Using a comprehensive cross-section and time-series of corporate bond returns assembled from multiple data sources, we analyze whether commonly analyzed equity return predictors also predict bond returns. There is a surprisingly strong monthly lead from equity to bond returns, indicating that new information gets reflected in the equity market first…Finally, consistent with a relatively sophisticated institutional clientele, bonds are efficiently priced in that none of the behaviorally-motivated variables predict returns after accounting for transactions costs, though some risk-based variables continue to do so.
In this paper, the authors test whether cross-sectional equity return predictors also predict bond returns. To be specific, paper sorts corporate bonds into 10 decile portfolios based on equity characteristics like Size (log MC), Value (log B/M), Momentum, Past month’s equity return, Accruals, Asset Growth, Idiosyncratic Volatility, and so on.
Chart below provides the expected signs of these variables under two categories of arguments, behavioral and risk-return.
The next step in the research process is to check the predictive power of these variables from 1973 to 2011. The detailed sorting and holding methods can be found in the descriptions of the graph below. The paper finds that some predictors, such as size, value, profitability, and past returns, are strong predictors of bond returns (red arrows moving in a direction ==> predictability; red arrows moving flat ==> no predictive ability). Other variables, like accounting accruals and earnings surprises, are not very predictive. The economic significance of predictable varaibles is higher for junk bonds that it is for investment grade (IG) bonds.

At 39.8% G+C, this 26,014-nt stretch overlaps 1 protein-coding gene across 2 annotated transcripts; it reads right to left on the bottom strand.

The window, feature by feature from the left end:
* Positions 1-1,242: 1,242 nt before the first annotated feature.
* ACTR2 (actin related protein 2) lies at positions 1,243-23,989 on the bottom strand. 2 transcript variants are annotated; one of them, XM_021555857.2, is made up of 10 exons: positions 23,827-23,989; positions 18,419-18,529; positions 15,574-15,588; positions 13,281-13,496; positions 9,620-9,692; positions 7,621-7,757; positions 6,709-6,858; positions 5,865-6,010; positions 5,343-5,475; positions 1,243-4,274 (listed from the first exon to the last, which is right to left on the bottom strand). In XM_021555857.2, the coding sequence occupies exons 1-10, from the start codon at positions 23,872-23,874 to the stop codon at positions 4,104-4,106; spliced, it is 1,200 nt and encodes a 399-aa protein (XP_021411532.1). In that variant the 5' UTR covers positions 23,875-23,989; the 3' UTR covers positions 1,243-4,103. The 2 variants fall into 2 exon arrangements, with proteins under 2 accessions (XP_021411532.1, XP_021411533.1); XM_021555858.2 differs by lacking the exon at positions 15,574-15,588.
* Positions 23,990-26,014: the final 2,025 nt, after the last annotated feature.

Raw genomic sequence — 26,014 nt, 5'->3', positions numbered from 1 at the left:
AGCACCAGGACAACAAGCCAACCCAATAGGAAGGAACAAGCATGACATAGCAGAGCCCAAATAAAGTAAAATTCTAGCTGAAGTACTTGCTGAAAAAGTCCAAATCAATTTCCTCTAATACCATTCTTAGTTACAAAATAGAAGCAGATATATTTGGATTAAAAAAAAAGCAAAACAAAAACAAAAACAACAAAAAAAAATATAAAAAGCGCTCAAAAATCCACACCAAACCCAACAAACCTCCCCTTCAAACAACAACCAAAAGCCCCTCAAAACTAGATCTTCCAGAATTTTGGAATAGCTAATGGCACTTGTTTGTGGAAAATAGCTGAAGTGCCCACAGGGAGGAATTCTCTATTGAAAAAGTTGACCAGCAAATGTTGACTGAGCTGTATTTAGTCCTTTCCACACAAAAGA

The results are hypothetical results and are NOT an indicator of future results and do NOT represent returns that any investor actually attained. Indexes are unmanaged, do not reflect management or trading fees, and one cannot invest directly in an index. Additional information regarding the construction of these results is available upon request.
The paper also investigates whether or not there are arbitrage opportunities in bond markets. After transaction costs are considered, the bond market is extremely efficient.
This no-free-lunch evidence jibes with my anecdotal evidence: The smartest people I know are bond traders and not equity traders.
After serving as a Captain in the United States Marine Corps, Dr. Gray earned an MBA and a PhD in finance from the University of Chicago where he studied under Nobel Prize Winner Eugene Fama. Next, Wes took an academic job in his wife’s hometown of Philadelphia and worked as a finance professor at Drexel University. Dr. Gray’s interest in bridging the research gap between academia and industry led him to found Alpha Architect, an asset management firm dedicated to an impact mission of empowering investors through education. He is a contributor to multiple industry publications and regularly speaks to professional investor groups across the country. Wes has published multiple academic papers and four books, including Embedded (Naval Institute Press, 2009), Quantitative Value (Wiley, 2012), DIY Financial Advisor (Wiley, 2015), and Quantitative Momentum (Wiley, 2016).
Dr. Gray currently resides in Palmas Del Mar Puerto Rico with his wife and three children. He recently finished the Leadville 100 ultramarathon race and promises to make better life decisions in the future.
Performance figures contained herein are hypothetical, unaudited and prepared by Alpha Architect, LLC; hypothetical results are intended for illustrative purposes only. Past performance is not indicative of future results, which may vary. There is a risk of substantial loss associated with trading stocks, commodities, futures, options and other financial instruments. Full disclosures here.